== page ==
Antipsychotic prescriptions are medications for mental health conditions such as schizophrenia and psychosis. Alcohol consumption among users inhibits the effects of antipsychotic prescription. Mixing alcohol with antipsychotic prescriptions increases fatigue, sleepiness, and alcohol addiction.

Antidepressants help treat depression, anxiety, and other depressive mental health problems. Alcohol is an antidepressant; as such, the mixing of the two drugs only intensifies antidepressant effects. It increases the risk for chronic depression and suicidal behavior. 

Despite different side effects for other prescriptions, mixing alcohol and prescription drugs causes organ damage and cancer. Some users may experience a fatal heart attack, stroke, or even death from the drug combination’s deadly reaction. Other effects include engaging in risky behavior such as violence and illicit sexual conduct. 

Besides the mentioned categories, users of antibiotics, muscle relaxers, sleeping pills, diabetes, and arthritis prescriptions should also avoid alcohol consumption. 


Prescription drugs and alcohol abuse, both independently and collectively, result in addiction and other health side effects for users. People experiencing prescription and alcohol dependence should inform their doctors before developing into a chronic condition. Loved ones of people struggling with prescription drugs and alcohol abuse should consult psychiatrists to help them.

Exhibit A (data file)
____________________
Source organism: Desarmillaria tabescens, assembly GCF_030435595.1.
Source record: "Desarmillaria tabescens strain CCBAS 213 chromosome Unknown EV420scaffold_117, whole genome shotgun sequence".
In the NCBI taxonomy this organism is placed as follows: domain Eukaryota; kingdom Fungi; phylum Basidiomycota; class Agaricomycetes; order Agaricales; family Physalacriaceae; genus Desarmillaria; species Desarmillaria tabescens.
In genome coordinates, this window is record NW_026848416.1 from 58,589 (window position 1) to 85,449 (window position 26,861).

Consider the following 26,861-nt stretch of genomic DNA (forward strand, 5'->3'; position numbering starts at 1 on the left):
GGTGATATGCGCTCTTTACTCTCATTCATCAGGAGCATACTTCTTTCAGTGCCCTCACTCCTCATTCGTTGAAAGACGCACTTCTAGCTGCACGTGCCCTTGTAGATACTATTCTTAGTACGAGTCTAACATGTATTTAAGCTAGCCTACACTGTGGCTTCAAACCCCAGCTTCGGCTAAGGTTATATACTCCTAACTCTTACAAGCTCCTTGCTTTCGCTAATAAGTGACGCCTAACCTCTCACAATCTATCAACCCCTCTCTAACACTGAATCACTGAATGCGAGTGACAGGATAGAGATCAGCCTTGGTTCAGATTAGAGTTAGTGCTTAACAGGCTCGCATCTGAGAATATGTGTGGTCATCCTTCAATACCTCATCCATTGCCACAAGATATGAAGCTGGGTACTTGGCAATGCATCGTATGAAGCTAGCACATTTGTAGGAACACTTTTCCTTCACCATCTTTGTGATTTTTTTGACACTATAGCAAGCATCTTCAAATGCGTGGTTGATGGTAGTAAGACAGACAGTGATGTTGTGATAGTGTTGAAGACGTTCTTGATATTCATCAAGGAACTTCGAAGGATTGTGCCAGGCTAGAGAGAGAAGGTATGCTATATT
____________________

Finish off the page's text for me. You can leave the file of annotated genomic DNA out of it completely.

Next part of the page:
People with prescription drug and alcohol abuse need help from professional doctors and psychiatrists within qualified addiction rehabilitation centers. They should attend an addiction treatment program that includes services such as monitored medical detox. Monitoring will help the patient complete prescription and alcohol addiction withdrawal without the temptation of relapsing. 

Prescription drugs and alcohol abusers should also receive CBT therapy and group and or individual addiction therapy. These forms of therapy help them eradicate the bad habits of prescription drugs and alcohol abuse. After complete therapy patients replace bad habits with constructive behaviors such as engaging in physical fitness. 


Everlast Recovery Centers offer leading alcohol addiction treatment services in southern California and nationally. We have a committed team of qualified doctors trained in performing different tasks, including offering alcohol detox and psychological counseling. Contact us if you are looking for an institution that provides reliable client-centered treatment plans for addiction recovery.